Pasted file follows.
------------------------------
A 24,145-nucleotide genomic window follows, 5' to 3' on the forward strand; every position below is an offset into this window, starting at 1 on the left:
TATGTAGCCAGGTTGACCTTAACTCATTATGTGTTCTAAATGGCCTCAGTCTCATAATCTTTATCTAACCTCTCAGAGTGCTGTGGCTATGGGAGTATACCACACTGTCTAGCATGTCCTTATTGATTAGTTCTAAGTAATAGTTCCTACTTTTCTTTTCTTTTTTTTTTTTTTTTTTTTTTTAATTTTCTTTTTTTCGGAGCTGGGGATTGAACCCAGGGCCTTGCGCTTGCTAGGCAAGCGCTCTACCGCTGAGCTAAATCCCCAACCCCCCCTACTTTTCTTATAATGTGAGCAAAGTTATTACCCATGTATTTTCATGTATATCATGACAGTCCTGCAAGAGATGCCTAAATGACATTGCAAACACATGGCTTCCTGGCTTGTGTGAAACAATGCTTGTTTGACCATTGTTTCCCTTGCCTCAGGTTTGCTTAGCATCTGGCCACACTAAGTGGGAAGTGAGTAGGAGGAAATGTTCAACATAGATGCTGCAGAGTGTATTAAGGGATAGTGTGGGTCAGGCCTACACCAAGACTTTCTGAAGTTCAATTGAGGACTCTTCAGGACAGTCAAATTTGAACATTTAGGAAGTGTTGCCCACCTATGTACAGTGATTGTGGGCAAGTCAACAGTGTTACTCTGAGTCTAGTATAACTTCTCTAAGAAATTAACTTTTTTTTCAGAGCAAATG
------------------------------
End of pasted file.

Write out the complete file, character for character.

A 24,145-nucleotide genomic window follows, 5' to 3' on the forward strand; every position below is an offset into this window, starting at 1 on the left:
TATGTAGCCAGGTTGACCTTAACTCATTATGTGTTCTAAATGGCCTCAGTCTCATAATCTTTATCTAACCTCTCAGAGTGCTGTGGCTATGGGAGTATACCACACTGTCTAGCATGTCCTTATTGATTAGTTCTAAGTAATAGTTCCTACTTTTCTTTTCTTTTTTTTTTTTTTTTTTTTTTTAATTTTCTTTTTTTCGGAGCTGGGGATTGAACCCAGGGCCTTGCGCTTGCTAGGCAAGCGCTCTACCGCTGAGCTAAATCCCCAACCCCCCCTACTTTTCTTATAATGTGAGCAAAGTTATTACCCATGTATTTTCATGTATATCATGACAGTCCTGCAAGAGATGCCTAAATGACATTGCAAACACATGGCTTCCTGGCTTGTGTGAAACAATGCTTGTTTGACCATTGTTTCCCTTGCCTCAGGTTTGCTTAGCATCTGGCCACACTAAGTGGGAAGTGAGTAGGAGGAAATGTTCAACATAGATGCTGCAGAGTGTATTAAGGGATAGTGTGGGTCAGGCCTACACCAAGACTTTCTGAAGTTCAATTGAGGACTCTTCAGGACAGTCAAATTTGAACATTTAGGAAGTGTTGCCCACCTATGTACAGTGATTGTGGGCAAGTCAACAGTGTTACTCTGAGTCTAGTATAACTTCTCTAAGAAATTAACTTTTTTTTCAGAGCAAATG